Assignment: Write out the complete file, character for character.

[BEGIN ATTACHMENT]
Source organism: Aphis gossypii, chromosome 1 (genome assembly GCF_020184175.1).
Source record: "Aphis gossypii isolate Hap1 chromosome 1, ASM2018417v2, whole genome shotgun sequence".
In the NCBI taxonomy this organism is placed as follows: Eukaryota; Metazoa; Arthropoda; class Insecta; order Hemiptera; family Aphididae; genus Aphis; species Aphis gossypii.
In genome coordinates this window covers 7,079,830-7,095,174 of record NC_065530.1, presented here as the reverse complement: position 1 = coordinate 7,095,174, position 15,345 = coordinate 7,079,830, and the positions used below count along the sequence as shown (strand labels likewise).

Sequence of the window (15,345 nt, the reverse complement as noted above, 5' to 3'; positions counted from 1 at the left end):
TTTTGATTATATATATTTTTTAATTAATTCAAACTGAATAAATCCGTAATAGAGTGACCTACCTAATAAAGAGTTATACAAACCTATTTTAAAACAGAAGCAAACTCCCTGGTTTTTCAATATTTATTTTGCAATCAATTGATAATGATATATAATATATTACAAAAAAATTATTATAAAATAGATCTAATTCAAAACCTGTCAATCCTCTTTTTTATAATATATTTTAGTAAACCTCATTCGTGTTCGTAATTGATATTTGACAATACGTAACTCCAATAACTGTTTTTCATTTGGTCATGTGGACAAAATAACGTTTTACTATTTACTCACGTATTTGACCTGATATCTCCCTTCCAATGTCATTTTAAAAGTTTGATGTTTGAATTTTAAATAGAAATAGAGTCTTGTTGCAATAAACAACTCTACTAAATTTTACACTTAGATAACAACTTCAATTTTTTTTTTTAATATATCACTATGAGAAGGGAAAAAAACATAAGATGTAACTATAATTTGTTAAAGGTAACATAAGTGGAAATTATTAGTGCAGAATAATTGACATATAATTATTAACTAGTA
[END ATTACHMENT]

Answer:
Source organism: Aphis gossypii, chromosome 1 (genome assembly GCF_020184175.1).
Source record: "Aphis gossypii isolate Hap1 chromosome 1, ASM2018417v2, whole genome shotgun sequence".
In the NCBI taxonomy this organism is placed as follows: Eukaryota; Metazoa; Arthropoda; class Insecta; order Hemiptera; family Aphididae; genus Aphis; species Aphis gossypii.
In genome coordinates this window covers 7,079,830-7,095,174 of record NC_065530.1, presented here as the reverse complement: position 1 = coordinate 7,095,174, position 15,345 = coordinate 7,079,830, and the positions used below count along the sequence as shown (strand labels likewise).

Sequence of the window (15,345 nt, the reverse complement as noted above, 5' to 3'; positions counted from 1 at the left end):
TTTTGATTATATATATTTTTTAATTAATTCAAACTGAATAAATCCGTAATAGAGTGACCTACCTAATAAAGAGTTATACAAACCTATTTTAAAACAGAAGCAAACTCCCTGGTTTTTCAATATTTATTTTGCAATCAATTGATAATGATATATAATATATTACAAAAAAATTATTATAAAATAGATCTAATTCAAAACCTGTCAATCCTCTTTTTTATAATATATTTTAGTAAACCTCATTCGTGTTCGTAATTGATATTTGACAATACGTAACTCCAATAACTGTTTTTCATTTGGTCATGTGGACAAAATAACGTTTTACTATTTACTCACGTATTTGACCTGATATCTCCCTTCCAATGTCATTTTAAAAGTTTGATGTTTGAATTTTAAATAGAAATAGAGTCTTGTTGCAATAAACAACTCTACTAAATTTTACACTTAGATAACAACTTCAATTTTTTTTTTTAATATATCACTATGAGAAGGGAAAAAAACATAAGATGTAACTATAATTTGTTAAAGGTAACATAAGTGGAAATTATTAGTGCAGAATAATTGACATATAATTATTAACTAGTA